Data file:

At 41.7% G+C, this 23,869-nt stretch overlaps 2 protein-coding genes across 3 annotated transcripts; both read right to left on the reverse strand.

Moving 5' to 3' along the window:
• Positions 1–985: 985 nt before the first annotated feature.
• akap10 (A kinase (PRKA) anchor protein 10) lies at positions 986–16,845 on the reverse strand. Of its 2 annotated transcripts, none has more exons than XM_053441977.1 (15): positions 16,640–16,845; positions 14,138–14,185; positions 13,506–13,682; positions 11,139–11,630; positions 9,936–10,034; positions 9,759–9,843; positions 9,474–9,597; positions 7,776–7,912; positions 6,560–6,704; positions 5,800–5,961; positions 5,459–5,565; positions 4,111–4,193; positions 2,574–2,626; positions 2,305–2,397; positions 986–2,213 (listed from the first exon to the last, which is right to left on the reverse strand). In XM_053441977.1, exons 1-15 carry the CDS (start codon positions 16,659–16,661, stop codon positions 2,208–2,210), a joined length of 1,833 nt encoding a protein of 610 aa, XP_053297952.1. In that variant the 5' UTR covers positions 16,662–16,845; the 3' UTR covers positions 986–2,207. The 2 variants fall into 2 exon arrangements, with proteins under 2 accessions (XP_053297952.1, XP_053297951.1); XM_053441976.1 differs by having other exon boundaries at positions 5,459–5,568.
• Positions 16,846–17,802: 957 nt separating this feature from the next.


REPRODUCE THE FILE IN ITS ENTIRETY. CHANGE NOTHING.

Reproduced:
At 41.7% G+C, this 23,869-nt stretch overlaps 2 protein-coding genes across 3 annotated transcripts; both read right to left on the reverse strand.

Moving 5' to 3' along the window:
• Positions 1–985: 985 nt before the first annotated feature.
• akap10 (A kinase (PRKA) anchor protein 10) lies at positions 986–16,845 on the reverse strand. Of its 2 annotated transcripts, none has more exons than XM_053441977.1 (15): positions 16,640–16,845; positions 14,138–14,185; positions 13,506–13,682; positions 11,139–11,630; positions 9,936–10,034; positions 9,759–9,843; positions 9,474–9,597; positions 7,776–7,912; positions 6,560–6,704; positions 5,800–5,961; positions 5,459–5,565; positions 4,111–4,193; positions 2,574–2,626; positions 2,305–2,397; positions 986–2,213 (listed from the first exon to the last, which is right to left on the reverse strand). In XM_053441977.1, exons 1-15 carry the CDS (start codon positions 16,659–16,661, stop codon positions 2,208–2,210), a joined length of 1,833 nt encoding a protein of 610 aa, XP_053297952.1. In that variant the 5' UTR covers positions 16,662–16,845; the 3' UTR covers positions 986–2,207. The 2 variants fall into 2 exon arrangements, with proteins under 2 accessions (XP_053297952.1, XP_053297951.1); XM_053441976.1 differs by having other exon boundaries at positions 5,459–5,568.
• Positions 16,846–17,802: 957 nt separating this feature from the next.